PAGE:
Contrast-enhanced magnetic resonance imaging (MRI) of the neck was done soon after biopsy, with the right cervical area still showing some enlarged necrotic lymph nodes at Level IIB. Slight asymmetry in the thickness of the palatine tonsils was noted at the level of the uvula. The right palatine tonsil appeared slightly more prominent without definite inhomogeneity and exhibited greater contrast enhancement than the contralateral side [Figure 3]. This was interpreted as probably nonspecific; however, because of the enlarged necrotic lymph nodes, an early neoplasm was not entirely ruled out. Tissue correlation for the right tonsil was suggested.
Figure 3: Gadolinium contrast-enhanced magnetic resonance imaging of the neck (axial image) showing the right tonsil with increased enhancement compared to the contralateral side (arrow). This was determined to be a primary carcinoma on histopathology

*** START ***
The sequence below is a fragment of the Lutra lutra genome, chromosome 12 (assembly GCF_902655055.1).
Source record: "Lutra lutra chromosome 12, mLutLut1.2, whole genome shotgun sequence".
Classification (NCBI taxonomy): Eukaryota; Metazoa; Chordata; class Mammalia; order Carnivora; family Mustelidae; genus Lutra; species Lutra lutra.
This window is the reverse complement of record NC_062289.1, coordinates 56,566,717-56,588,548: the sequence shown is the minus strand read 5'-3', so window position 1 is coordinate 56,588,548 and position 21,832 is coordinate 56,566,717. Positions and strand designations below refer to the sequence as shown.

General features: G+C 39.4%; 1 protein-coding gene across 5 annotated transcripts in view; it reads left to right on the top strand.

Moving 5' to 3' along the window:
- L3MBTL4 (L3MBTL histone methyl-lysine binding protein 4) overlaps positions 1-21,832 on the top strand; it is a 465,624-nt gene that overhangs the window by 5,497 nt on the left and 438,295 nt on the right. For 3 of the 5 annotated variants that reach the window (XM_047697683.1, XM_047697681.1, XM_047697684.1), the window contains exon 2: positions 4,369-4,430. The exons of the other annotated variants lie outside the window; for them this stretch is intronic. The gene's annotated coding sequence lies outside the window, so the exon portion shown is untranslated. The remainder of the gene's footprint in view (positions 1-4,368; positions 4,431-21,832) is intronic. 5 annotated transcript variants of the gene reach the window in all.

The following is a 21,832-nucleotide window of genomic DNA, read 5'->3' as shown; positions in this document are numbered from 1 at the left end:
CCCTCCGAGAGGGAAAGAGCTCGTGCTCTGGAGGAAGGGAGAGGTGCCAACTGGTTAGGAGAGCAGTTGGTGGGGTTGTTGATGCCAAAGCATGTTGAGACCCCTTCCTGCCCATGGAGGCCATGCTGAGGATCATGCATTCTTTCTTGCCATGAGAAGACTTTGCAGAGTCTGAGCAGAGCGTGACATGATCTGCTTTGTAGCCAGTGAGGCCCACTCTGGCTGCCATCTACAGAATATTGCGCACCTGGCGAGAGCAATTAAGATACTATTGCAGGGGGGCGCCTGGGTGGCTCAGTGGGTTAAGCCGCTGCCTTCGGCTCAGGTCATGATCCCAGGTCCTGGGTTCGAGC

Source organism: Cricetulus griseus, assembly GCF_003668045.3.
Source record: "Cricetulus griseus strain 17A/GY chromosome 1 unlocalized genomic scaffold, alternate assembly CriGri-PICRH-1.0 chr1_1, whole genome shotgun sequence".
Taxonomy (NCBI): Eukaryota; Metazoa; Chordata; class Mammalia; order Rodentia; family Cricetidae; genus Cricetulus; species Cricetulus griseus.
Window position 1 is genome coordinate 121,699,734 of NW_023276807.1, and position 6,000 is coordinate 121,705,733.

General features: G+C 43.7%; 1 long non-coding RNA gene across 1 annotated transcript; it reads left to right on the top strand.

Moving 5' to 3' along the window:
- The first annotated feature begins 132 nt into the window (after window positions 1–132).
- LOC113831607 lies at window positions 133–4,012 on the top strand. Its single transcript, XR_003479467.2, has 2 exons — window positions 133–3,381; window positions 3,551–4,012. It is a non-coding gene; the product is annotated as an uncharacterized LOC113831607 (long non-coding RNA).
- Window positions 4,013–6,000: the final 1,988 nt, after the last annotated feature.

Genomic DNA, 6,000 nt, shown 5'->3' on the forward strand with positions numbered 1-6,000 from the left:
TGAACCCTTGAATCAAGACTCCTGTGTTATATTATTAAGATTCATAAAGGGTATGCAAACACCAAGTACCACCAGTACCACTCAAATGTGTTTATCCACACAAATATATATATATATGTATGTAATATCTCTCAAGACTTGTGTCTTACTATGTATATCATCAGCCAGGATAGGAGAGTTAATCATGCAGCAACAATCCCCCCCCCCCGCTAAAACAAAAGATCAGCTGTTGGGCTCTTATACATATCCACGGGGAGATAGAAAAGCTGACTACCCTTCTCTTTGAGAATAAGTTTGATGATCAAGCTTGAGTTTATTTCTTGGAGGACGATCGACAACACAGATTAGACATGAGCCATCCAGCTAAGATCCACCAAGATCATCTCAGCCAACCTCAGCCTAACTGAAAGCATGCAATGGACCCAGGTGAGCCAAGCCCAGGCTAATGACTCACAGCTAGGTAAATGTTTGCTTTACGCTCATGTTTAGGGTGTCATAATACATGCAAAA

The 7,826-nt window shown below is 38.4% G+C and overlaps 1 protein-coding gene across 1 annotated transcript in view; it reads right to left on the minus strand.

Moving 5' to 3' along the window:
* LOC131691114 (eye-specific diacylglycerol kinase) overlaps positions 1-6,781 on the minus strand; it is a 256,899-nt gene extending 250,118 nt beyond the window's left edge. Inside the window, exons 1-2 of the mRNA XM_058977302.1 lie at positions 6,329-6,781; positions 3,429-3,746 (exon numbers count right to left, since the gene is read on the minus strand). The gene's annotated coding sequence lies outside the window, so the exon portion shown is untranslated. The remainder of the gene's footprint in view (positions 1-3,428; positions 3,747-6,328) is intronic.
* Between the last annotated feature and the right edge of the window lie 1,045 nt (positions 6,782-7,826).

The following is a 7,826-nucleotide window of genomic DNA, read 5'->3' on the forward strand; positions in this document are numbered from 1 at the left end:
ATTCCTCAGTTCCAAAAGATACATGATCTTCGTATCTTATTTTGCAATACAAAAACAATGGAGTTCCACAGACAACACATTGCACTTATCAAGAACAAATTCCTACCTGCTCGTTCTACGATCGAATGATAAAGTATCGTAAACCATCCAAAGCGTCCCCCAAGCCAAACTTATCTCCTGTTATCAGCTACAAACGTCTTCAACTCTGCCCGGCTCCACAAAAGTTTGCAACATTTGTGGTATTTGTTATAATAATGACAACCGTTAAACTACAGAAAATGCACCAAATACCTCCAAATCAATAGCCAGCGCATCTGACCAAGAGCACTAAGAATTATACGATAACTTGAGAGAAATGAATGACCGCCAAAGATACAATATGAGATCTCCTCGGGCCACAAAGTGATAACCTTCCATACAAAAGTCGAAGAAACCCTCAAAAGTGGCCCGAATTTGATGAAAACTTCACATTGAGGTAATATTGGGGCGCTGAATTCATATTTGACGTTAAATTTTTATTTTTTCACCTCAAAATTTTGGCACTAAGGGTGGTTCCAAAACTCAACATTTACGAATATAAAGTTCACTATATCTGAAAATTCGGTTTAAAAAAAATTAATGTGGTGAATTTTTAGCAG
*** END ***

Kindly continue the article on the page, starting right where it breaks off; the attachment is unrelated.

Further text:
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Endoscopic biopsy of the right palatine tonsil was performed, with histopathology consistent with squamous cell carcinoma. He later underwent tonsillectomy with neck dissection. A follow-up neck CT post-surgery showed regression in the sizes of the residual lymph nodes in the right cervical area.


   Discussion Top


This report focuses on an elderly male patient with recently diagnosed carcinomas of the colon and prostate, who was eventually assessed with tonsillar squamous cell carcinoma. With such previous diagnoses and atypical cells on fine-needle biopsy, the hypermetabolic enlarged right cervical lymph nodes could have been interpreted as metastases from the known primaries. However, only about 1% of all head and neck malignancies are due to metastases from a remote primary site, such as the gastrointestinal and genitourinary tracts.[4] Thus, probability of a distant lymph node metastasis is low in this case.